U.S.-listed American depositary shares of Alibaba have lost 55% of their value over the past 12 months.
Photo: Qilai Shen/Bloomberg News
NEW YORK—The U.S. Securities and Exchange Commission on Friday added
Alibaba Group Holding Ltd.
to a list of Chinese companies at risk of being delisted from the U.S. exchanges if their auditors can’t be inspected before spring 2024.
Under the Holding Foreign Companies Accountable Act of 2020—which took effect in 2021—the U.S. can ban the trading of securities of companies whose auditors can’t be inspected by the American audit watchdog for three consecutive years.
The move comes days after Alibaba said it would apply for a primary listing in Hong Kong, where it obtained a secondary listing in 2019. Securing a primary listing in the Asian financial hub would allow Alibaba’s shares to continue to be traded even if it is booted from the American bourse.
U.S.-listed American depositary shares of Alibaba fell 11% on Friday and have lost 55% of their value over the past 12 months.
The Wall Street Journal recently reported that Alibaba’s founder,
plans to cede control of Ant Group Co. as the fintech heavyweight moves to cut ties with Alibaba under regulatory pressure from the Chinese government.
Three other Chinese companies were added to the HFCAA list on Friday following the release of their latest annual reports. The SEC has so far identified more than 150 companies as noncompliant, including Chinese e-commerce powerhouses
as well as restaurant operator
Yum China Holdings Inc.
According to the U.S.-China Economic and Security Review Commission, there were 261 Chinese companies listed in the U.S. with a combined market value of roughly $1.3 trillion as of March this year.
The U.S. regulators this week hardened their narratives on audit requirements as Beijing and Washington remain at loggerheads over whether the U.S. Public Company Accounting Oversight Board, or PCAOB, will gain full access to companies’ audit papers in China. Chinese authorities have long cited national security concerns to restrict such access.
In a speech to the Center for Audit Quality on Wednesday, SEC Chairman
said the U.S. wouldn’t send inspectors to China unless there is an agreement on a framework that allows the PCAOB to inspect and investigate audit firms completely.
“The proof will be in the pudding,” Mr. Gensler said. “While important, any framework is merely a step in the process.”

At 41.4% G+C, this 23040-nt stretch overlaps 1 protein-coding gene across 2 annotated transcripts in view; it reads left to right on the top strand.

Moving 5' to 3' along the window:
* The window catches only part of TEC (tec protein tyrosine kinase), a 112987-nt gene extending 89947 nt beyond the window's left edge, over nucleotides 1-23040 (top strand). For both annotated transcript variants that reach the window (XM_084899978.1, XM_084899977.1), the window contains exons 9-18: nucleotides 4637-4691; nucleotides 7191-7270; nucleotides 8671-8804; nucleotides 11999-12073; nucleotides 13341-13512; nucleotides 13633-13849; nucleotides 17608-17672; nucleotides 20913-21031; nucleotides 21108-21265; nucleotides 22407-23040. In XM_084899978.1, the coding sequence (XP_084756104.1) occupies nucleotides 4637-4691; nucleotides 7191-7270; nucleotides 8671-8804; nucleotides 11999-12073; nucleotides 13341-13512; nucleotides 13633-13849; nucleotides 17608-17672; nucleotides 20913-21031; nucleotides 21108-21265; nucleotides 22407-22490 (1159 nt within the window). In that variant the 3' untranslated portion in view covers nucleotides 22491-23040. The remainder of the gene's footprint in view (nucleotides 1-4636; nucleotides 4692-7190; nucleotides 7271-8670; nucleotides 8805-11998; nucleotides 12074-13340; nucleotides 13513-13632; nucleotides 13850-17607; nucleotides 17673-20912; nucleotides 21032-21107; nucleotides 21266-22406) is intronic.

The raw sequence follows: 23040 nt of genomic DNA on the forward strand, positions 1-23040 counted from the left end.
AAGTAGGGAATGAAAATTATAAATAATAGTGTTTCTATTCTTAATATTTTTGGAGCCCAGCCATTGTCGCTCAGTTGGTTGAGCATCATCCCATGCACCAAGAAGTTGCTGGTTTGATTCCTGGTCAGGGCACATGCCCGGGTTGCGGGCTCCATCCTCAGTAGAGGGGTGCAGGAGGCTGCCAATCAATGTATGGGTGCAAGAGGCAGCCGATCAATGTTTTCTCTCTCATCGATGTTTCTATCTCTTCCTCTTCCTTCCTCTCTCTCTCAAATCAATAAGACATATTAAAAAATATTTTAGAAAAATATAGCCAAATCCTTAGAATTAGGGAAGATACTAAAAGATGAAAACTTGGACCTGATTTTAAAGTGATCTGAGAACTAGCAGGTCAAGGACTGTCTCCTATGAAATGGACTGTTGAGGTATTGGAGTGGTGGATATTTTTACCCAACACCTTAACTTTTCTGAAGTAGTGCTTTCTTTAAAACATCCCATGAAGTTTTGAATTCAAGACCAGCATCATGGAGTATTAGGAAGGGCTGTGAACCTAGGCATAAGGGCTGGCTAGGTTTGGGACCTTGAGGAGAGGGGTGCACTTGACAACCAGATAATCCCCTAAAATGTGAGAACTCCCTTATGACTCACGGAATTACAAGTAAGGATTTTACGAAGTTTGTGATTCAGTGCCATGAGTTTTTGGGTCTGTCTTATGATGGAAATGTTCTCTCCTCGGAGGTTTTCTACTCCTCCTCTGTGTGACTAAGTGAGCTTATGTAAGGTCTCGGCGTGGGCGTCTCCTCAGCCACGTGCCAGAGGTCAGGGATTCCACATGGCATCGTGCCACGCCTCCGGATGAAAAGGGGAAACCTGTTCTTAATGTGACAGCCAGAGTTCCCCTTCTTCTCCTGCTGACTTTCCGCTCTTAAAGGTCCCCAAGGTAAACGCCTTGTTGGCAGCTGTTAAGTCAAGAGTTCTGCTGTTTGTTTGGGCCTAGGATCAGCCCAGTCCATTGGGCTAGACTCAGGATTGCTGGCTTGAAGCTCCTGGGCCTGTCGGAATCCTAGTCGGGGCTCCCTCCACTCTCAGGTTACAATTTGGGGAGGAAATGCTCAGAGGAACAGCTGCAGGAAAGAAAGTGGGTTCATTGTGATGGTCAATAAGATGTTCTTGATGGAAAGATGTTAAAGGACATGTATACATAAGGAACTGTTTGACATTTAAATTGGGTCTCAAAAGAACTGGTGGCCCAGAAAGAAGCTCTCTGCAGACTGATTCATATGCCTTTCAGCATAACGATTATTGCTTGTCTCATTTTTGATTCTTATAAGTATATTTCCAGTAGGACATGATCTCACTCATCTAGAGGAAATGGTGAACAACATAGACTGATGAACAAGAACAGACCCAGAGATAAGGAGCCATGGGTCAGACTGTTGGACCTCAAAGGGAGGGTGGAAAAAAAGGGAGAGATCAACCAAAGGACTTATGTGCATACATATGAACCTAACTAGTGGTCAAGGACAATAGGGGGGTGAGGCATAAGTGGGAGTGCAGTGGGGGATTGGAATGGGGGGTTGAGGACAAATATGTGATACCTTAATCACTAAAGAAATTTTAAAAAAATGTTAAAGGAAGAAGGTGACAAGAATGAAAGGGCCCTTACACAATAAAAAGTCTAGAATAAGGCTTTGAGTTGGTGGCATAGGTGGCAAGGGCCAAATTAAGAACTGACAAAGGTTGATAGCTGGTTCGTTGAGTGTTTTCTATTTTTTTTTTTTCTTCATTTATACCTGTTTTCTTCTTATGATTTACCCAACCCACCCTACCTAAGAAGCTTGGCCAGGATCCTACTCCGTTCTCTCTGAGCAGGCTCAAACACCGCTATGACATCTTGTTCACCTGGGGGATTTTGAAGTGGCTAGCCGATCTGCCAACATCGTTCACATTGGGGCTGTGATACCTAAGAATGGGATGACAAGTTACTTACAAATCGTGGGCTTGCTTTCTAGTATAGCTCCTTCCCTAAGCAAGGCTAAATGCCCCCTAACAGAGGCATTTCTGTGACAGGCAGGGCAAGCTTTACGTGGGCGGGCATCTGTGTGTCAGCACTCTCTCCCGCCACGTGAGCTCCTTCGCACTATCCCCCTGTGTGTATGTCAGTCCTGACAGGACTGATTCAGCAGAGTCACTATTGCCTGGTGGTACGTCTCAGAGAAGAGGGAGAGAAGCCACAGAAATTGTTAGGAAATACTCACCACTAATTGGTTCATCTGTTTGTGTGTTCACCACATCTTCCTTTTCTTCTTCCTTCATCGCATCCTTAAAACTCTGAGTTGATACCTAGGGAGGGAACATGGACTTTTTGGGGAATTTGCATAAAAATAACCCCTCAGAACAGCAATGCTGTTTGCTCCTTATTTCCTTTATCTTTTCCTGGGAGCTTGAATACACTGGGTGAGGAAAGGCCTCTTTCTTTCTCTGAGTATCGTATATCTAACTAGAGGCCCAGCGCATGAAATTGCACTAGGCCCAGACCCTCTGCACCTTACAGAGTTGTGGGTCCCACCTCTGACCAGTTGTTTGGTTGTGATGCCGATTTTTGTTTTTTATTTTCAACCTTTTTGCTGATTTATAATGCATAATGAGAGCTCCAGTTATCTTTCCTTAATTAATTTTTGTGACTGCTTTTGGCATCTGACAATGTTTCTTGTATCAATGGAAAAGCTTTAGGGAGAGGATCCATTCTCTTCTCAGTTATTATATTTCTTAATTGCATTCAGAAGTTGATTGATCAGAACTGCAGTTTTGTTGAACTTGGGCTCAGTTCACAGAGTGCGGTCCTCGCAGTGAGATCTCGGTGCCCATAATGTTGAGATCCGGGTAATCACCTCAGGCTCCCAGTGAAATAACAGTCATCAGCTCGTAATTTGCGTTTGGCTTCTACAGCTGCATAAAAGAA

On Thursday, PCAOB Chair Erica Williams noted that “time is of the essence” for the audit negotiations. “Access to the U.S. capital markets is a privilege, not a right,” Ms. Williams said. “Our team must be able to go to China and test whether what’s written on paper works in practice.”
Congress is weighing bipartisan legislation that would shorten the 2024 deadline by a year, though time is running short for the House and Senate to hammer out compromises and pass the legislation this year.
The PCAOB, however, emphasized that companies would still be subject to scrutiny after delisting, which could take more than a year. “PCAOB inspections and investigations are retrospective,” a PCAOB spokesperson told the Journal. “So even if a company were to delist today, their audited financial statements over the last year are still subject to inspection or investigation.”
Nonlisted companies will also be required to file audited financial statements with the SEC if they have more than 300 U.S. shareholders, or if they trade securities in the U.S. above a certain threshold off-exchange, the spokesperson said.
Ronald Cheung, a partner at Optimas Capital Management in Hong Kong, said he expects more Chinese companies will follow in the footsteps of Alibaba and pursue primary listing in the city to hedge the delisting risk.
Mr. Cheung’s firm invested in Chinese companies via both American depositary receipt holdings and Hong Kong-listed shares. “It’s too early to make a full conversion,” he said. “We trade where the liquidity is and across time zones.”
Mark Martyrossian, the director at U.K.-based Aubrey Capital Management, said although foreign investors prefer trading ADRs, which they are more familiar with, those who want China exposure would be perfectly happy to invest in companies listed in Hong Kong and mainland China.
“The reality is that people still own China,” Mr. Martyrossian said. “It’s too big to ignore.”
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